Traditionally, FPGA technologies have not been part of the data center infrastructure, but this has begun to change in recent years. In fact, the current edition of the magazine ACMQueue, a publication of the Association of Computing Machinery, features “FPGAs In Data Centers” as its feature article. Early work on implementing FPGA’s in the datacenter was pioneered by Microsoft who, with an effort called Project Catapult, proved that massive increases in the performance of web queries (for the Bing search engine) could be obtained by offloading the workload from the CPU’s and software to FPGA’s. This effort was so successful that Microsoft now deploys FPGAs as a part of their standard cloud server architecture. In order to address the needs of the streaming video industry, an ideal solution would be to offload video streaming to a specialized FPGA, which isn’t a new idea, but something that’s just now being seriously talked about. This would essentially require the implementation of the functionality of an entire streaming video server onto a single chip but, which is both possible and highly advantageous to do so.

Some of those in the industry who know way more than me when it comes to FPGA technologies have suggested new offerings in the market by companies like Hellastorm and others, have the potential to change the way video is distributed. Their solution in particular takes the core functionality of an entire streaming video server and implemented it on a chip the company calls the “Stream Processing Unit”, which eliminates software layers from the data path. The result is that they can offload the heavy lifting of the streaming video workload, thereby freeing up valuable CPU resources to improve the performance of other tasks, dramatically increasing streaming video performance.

Additionally, if the use case requires only streaming video functionality, the CPU, OS, RAM, and much of the other circuitry normally required to stream video can be eliminated entirely, thereby saving significant amounts of electricity. Going forward, the streaming video functionality can follow the hardware performance curve and benefit from improvements to FPGA technologies just as the prior generation of streaming video servers benefited from improvements in CPU technologies. The company claims that their Stream Processing Unit technology will keep pace with advances in networking speeds such that the streaming video being delivered from the platform will fully saturate the networking connection, be it 10Gbs, 100Gbs, and even 400Gbs in the future.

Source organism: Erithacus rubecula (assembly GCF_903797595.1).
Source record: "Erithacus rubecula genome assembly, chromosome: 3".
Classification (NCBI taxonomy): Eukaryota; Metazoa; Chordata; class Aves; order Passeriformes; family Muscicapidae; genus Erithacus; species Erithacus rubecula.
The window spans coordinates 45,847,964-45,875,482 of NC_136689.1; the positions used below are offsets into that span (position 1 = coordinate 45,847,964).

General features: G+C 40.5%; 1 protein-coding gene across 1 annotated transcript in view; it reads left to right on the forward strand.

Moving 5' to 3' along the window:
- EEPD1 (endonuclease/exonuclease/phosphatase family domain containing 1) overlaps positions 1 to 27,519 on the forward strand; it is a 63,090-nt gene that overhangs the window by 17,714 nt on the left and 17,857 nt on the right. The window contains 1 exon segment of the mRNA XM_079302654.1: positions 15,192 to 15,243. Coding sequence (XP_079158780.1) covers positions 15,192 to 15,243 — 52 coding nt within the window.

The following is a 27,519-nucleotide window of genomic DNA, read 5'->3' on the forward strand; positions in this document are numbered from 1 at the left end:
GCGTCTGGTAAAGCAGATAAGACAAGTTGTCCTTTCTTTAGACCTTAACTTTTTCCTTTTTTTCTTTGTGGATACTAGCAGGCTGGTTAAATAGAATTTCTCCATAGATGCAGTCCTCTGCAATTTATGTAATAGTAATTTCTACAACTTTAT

The dual benefits of greater capacity delivered with dramatically less power consumption make video stream offload attractive even before one considers the substantial benefits that can be obtained by freeing up CPU resources to provide other network services. Hardware offload of streaming video, with its ability to rapidly scale in performance over the next few years, appears to be the best way to address the looming capacity gap. Some don’t want to invest in hardware because they feel it has too high of a CAPEX requirement, but based on what we have seen in the market, and from speaking with those who are tasked with dealing with the massive influx of video traffic on the networks, video compression alone isn’t going to solve the capacity gap problem. I am interested to hear what others think can be done to solve the problem in the market, feel free to leave your comments below.

Review: AT&T’s WatchTV Live Streaming Offering Works Well, But Primarily A Way To Drive Wireless Subscriptions